Furthermore, my short film C’est Fini (2018) was produced by the Northern Film School and our Star Trek Fan film The Holy Core (2018) found a backer and is currently in pre-production. Finally, myself and actress Melanie Gayle decided to work together again to produce a script for another 90 second short film competition Depict! This competition screens micro-shorts at the Encounters Film Festival and so we shot MISDIRECTION (2018), with that in mind.

MISDIRECTION (2018) was shot in June in a day with a small crew; not that they are short but there was only four of us!  The crew were great and so was my leading actress Melanie Gayle. My wife also provided wonderful voice work as the SAT-NAV. The 90 second version was edited and then submitted to Depict. Yet, I also had a slightly longer version cut and I think, despite the low-budget, it works well as a little twist-in-the-tale story that’s both funny and sinister too. There are obvious homages to the works of Philip K. Dick, 2001: A Space Odyssey (1968), Black Mirror and Tales of the Unexpected. Here it is – hope you enjoy:

 

PITCH

A short, low-budget science-fiction comedy film with a twist.

SYNOPSIS

Valentine Ford is meeting her boyfriend, Dave, for dinner. However, her SAT-NAV has other ideas.

CAST / CREW

Starring: Melanie Gayle, Melissa Zajk

Written and directed by: Paul Laight

Camera: Inigo Berron

Sound: Tom Fisher

Editor: Joseph Martin-Kelly

Production: © 2018 – Fix Films

Website: http://www.fixfilms.co.uk

 

LONDON SHORT FILM – 90 SECOND SCI-FI CHALLENGE SCREENING!

LONDON SHORT FILM – 90 SECOND SCI-FI CHALLENGE SCREENING!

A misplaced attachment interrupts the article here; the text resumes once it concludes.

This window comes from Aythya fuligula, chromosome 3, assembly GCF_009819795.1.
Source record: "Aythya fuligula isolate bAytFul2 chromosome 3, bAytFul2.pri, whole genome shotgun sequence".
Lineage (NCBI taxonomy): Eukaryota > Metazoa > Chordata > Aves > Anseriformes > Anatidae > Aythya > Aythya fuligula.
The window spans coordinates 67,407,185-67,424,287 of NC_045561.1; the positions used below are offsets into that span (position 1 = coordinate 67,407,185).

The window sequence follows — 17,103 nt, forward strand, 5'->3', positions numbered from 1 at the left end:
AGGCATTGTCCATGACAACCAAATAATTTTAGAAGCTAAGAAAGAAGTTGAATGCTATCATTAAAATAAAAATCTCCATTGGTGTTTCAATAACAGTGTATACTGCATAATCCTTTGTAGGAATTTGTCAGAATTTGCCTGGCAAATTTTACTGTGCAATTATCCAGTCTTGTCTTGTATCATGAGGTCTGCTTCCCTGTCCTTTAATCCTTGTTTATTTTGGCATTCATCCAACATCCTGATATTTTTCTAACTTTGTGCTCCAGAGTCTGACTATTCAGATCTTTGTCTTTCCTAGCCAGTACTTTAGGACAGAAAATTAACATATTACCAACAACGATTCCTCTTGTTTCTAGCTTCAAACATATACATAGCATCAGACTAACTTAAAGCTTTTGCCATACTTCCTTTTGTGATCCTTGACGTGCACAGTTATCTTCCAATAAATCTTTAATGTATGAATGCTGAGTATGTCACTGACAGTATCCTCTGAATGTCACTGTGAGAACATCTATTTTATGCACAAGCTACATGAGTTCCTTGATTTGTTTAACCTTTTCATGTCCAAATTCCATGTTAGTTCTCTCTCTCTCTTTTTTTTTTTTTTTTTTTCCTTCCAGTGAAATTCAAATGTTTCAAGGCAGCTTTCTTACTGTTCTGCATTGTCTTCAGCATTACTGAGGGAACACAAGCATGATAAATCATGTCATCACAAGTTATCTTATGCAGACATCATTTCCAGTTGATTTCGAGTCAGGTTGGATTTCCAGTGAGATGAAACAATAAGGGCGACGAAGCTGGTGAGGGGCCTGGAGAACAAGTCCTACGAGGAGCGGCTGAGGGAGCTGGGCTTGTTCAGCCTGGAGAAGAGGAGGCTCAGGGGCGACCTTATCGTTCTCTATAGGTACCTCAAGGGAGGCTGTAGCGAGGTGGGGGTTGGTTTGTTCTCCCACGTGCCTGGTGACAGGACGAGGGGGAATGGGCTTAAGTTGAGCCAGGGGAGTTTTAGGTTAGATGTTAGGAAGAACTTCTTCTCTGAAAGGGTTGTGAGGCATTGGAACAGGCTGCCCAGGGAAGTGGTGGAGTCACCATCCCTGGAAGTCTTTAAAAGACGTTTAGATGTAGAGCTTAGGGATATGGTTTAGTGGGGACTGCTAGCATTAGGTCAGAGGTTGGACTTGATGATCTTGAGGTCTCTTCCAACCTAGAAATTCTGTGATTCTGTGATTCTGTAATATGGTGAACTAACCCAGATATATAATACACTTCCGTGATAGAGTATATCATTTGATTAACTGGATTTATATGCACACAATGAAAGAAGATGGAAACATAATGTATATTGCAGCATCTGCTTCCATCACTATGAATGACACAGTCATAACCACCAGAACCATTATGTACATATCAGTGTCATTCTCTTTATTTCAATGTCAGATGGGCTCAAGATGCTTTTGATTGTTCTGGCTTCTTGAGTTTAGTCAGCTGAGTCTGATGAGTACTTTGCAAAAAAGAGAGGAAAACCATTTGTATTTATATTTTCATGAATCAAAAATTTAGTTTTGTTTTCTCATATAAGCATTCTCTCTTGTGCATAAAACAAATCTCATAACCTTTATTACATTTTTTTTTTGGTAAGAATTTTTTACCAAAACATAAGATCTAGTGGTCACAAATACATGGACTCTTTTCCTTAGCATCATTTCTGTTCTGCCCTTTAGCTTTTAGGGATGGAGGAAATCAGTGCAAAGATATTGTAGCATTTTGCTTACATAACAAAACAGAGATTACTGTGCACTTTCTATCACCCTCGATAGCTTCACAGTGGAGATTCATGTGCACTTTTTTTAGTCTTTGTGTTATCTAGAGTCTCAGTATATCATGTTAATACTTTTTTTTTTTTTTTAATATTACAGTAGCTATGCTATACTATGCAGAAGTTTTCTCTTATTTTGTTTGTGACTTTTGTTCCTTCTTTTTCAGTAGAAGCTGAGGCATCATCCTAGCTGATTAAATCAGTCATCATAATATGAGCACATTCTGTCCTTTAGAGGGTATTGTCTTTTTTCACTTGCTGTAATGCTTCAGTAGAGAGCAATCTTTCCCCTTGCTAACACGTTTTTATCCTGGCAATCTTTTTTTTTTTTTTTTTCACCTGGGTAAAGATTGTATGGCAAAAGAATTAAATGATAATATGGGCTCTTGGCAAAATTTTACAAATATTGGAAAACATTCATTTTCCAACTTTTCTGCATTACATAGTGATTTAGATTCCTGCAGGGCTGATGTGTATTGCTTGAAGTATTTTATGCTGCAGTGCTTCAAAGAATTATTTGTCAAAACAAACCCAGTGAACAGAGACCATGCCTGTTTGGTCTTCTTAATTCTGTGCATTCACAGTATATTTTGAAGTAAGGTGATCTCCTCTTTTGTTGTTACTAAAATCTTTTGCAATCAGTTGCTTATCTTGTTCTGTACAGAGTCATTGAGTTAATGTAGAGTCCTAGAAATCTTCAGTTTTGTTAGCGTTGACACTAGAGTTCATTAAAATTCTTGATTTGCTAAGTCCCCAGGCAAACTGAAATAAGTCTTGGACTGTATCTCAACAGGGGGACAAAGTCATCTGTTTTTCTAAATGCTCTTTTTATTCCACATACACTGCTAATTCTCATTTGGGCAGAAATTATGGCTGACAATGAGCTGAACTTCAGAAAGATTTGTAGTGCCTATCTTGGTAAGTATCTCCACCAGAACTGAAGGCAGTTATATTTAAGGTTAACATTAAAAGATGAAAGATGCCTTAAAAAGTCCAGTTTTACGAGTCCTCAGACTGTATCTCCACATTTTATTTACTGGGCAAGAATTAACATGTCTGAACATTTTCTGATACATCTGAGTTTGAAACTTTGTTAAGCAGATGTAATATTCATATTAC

I’m writing this as a thank you to the London Short Film meet-up group who kindly screened, along with 15 other brilliant films earlier this week, my short film DON’T TRUST ME (2018).

DON’T TRUST ME (2018) is a 90 second short sci-fi thriller made for the LONDON SHORT FILM – Meet-Up Group competition.

Written, directed and edited by Paul Laight it starred the brilliant MELANIE GAYLE. She stars as a temporal scientist faced by her worst fears when an experiment goes wrong.

2018_UTU_Security_Pass

It was shot one fun Saturday in a few hours, for a budget of around £20 and a bag of crisps!! Please check out the film here:

The competition winner was brilliant too and called THE PERFECT CURE (2018) – that can also be seen here:

Do check out www.londonshortfilm.com for film screenings and competitions and loads of fun stuff.

Also check out my website too: www.fixfilms.co.uk

SCREENWASH CINEMA REVIEWS – SEPTEMBER 2017 – including: IT, WIND RIVER and KINGSMAN 2

SCREENWASH CINEMA REVIEWS – SEPTEMBER 2017 – including: IT, WIND RIVER and KINGSMAN 2

**MINIMAL SPOILERS**